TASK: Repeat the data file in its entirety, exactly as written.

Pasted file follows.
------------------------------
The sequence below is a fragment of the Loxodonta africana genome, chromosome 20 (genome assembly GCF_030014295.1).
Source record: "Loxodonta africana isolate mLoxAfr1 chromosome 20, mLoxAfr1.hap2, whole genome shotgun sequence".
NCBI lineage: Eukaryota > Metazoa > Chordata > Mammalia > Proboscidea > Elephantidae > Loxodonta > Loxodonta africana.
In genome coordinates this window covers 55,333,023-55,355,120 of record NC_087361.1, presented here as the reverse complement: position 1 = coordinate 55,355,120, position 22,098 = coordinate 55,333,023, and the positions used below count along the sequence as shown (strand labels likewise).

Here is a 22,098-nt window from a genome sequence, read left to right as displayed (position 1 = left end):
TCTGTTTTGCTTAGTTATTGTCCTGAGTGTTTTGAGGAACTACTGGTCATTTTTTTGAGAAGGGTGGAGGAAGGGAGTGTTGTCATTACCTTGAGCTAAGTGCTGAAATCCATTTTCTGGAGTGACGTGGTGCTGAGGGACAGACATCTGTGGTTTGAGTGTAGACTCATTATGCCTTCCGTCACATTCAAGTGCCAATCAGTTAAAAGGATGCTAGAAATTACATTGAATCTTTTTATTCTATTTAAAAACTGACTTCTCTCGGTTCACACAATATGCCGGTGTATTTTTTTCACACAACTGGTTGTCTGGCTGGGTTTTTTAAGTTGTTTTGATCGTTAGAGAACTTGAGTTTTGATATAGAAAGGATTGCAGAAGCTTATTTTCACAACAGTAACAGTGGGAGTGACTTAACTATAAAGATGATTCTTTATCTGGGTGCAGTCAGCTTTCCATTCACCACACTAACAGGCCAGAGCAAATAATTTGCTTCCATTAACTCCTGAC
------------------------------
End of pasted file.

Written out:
The sequence below is a fragment of the Loxodonta africana genome, chromosome 20 (genome assembly GCF_030014295.1).
Source record: "Loxodonta africana isolate mLoxAfr1 chromosome 20, mLoxAfr1.hap2, whole genome shotgun sequence".
NCBI lineage: Eukaryota > Metazoa > Chordata > Mammalia > Proboscidea > Elephantidae > Loxodonta > Loxodonta africana.
In genome coordinates this window covers 55,333,023-55,355,120 of record NC_087361.1, presented here as the reverse complement: position 1 = coordinate 55,355,120, position 22,098 = coordinate 55,333,023, and the positions used below count along the sequence as shown (strand labels likewise).

Here is a 22,098-nt window from a genome sequence, read left to right as displayed (position 1 = left end):
TCTGTTTTGCTTAGTTATTGTCCTGAGTGTTTTGAGGAACTACTGGTCATTTTTTTGAGAAGGGTGGAGGAAGGGAGTGTTGTCATTACCTTGAGCTAAGTGCTGAAATCCATTTTCTGGAGTGACGTGGTGCTGAGGGACAGACATCTGTGGTTTGAGTGTAGACTCATTATGCCTTCCGTCACATTCAAGTGCCAATCAGTTAAAAGGATGCTAGAAATTACATTGAATCTTTTTATTCTATTTAAAAACTGACTTCTCTCGGTTCACACAATATGCCGGTGTATTTTTTTCACACAACTGGTTGTCTGGCTGGGTTTTTTAAGTTGTTTTGATCGTTAGAGAACTTGAGTTTTGATATAGAAAGGATTGCAGAAGCTTATTTTCACAACAGTAACAGTGGGAGTGACTTAACTATAAAGATGATTCTTTATCTGGGTGCAGTCAGCTTTCCATTCACCACACTAACAGGCCAGAGCAAATAATTTGCTTCCATTAACTCCTGAC